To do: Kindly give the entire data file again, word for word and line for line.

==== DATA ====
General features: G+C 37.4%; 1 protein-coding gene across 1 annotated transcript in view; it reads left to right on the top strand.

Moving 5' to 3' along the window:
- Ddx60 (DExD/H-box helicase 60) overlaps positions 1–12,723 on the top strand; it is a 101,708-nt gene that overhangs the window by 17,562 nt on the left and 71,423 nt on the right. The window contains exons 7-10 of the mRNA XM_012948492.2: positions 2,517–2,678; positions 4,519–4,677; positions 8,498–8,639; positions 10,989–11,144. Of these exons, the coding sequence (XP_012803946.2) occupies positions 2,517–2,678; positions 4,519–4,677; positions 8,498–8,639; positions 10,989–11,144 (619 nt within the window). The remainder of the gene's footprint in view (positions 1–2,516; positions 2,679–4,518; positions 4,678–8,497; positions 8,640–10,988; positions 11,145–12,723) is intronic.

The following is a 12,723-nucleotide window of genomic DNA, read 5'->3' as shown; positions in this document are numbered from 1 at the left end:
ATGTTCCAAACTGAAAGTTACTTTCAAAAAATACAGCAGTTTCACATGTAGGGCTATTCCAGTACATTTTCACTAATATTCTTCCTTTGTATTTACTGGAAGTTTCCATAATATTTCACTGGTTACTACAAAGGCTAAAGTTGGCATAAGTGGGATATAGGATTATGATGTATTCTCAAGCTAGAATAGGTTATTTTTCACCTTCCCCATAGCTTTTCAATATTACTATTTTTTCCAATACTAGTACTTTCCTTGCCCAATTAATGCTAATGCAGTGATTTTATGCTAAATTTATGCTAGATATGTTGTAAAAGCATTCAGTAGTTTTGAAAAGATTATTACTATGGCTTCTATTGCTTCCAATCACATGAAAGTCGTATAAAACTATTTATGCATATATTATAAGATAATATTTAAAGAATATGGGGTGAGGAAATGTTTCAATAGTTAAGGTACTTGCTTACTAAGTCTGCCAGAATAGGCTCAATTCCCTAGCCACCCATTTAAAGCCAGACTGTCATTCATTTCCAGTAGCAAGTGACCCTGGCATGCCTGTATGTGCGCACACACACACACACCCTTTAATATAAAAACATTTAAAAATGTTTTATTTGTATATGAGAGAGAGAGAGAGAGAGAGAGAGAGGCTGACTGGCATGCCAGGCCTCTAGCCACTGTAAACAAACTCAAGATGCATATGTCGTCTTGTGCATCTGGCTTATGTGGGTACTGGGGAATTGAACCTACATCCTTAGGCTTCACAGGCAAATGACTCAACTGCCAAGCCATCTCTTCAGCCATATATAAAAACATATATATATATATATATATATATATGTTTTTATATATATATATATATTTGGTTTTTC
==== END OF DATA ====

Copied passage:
General features: G+C 37.4%; 1 protein-coding gene across 1 annotated transcript in view; it reads left to right on the top strand.

Moving 5' to 3' along the window:
- Ddx60 (DExD/H-box helicase 60) overlaps positions 1–12,723 on the top strand; it is a 101,708-nt gene that overhangs the window by 17,562 nt on the left and 71,423 nt on the right. The window contains exons 7-10 of the mRNA XM_012948492.2: positions 2,517–2,678; positions 4,519–4,677; positions 8,498–8,639; positions 10,989–11,144. Of these exons, the coding sequence (XP_012803946.2) occupies positions 2,517–2,678; positions 4,519–4,677; positions 8,498–8,639; positions 10,989–11,144 (619 nt within the window). The remainder of the gene's footprint in view (positions 1–2,516; positions 2,679–4,518; positions 4,678–8,497; positions 8,640–10,988; positions 11,145–12,723) is intronic.

The following is a 12,723-nucleotide window of genomic DNA, read 5'->3' as shown; positions in this document are numbered from 1 at the left end:
ATGTTCCAAACTGAAAGTTACTTTCAAAAAATACAGCAGTTTCACATGTAGGGCTATTCCAGTACATTTTCACTAATATTCTTCCTTTGTATTTACTGGAAGTTTCCATAATATTTCACTGGTTACTACAAAGGCTAAAGTTGGCATAAGTGGGATATAGGATTATGATGTATTCTCAAGCTAGAATAGGTTATTTTTCACCTTCCCCATAGCTTTTCAATATTACTATTTTTTCCAATACTAGTACTTTCCTTGCCCAATTAATGCTAATGCAGTGATTTTATGCTAAATTTATGCTAGATATGTTGTAAAAGCATTCAGTAGTTTTGAAAAGATTATTACTATGGCTTCTATTGCTTCCAATCACATGAAAGTCGTATAAAACTATTTATGCATATATTATAAGATAATATTTAAAGAATATGGGGTGAGGAAATGTTTCAATAGTTAAGGTACTTGCTTACTAAGTCTGCCAGAATAGGCTCAATTCCCTAGCCACCCATTTAAAGCCAGACTGTCATTCATTTCCAGTAGCAAGTGACCCTGGCATGCCTGTATGTGCGCACACACACACACACCCTTTAATATAAAAACATTTAAAAATGTTTTATTTGTATATGAGAGAGAGAGAGAGAGAGAGAGAGAGGCTGACTGGCATGCCAGGCCTCTAGCCACTGTAAACAAACTCAAGATGCATATGTCGTCTTGTGCATCTGGCTTATGTGGGTACTGGGGAATTGAACCTACATCCTTAGGCTTCACAGGCAAATGACTCAACTGCCAAGCCATCTCTTCAGCCATATATAAAAACATATATATATATATATATATATATATGTTTTTATATATATATATATATTTGGTTTTTC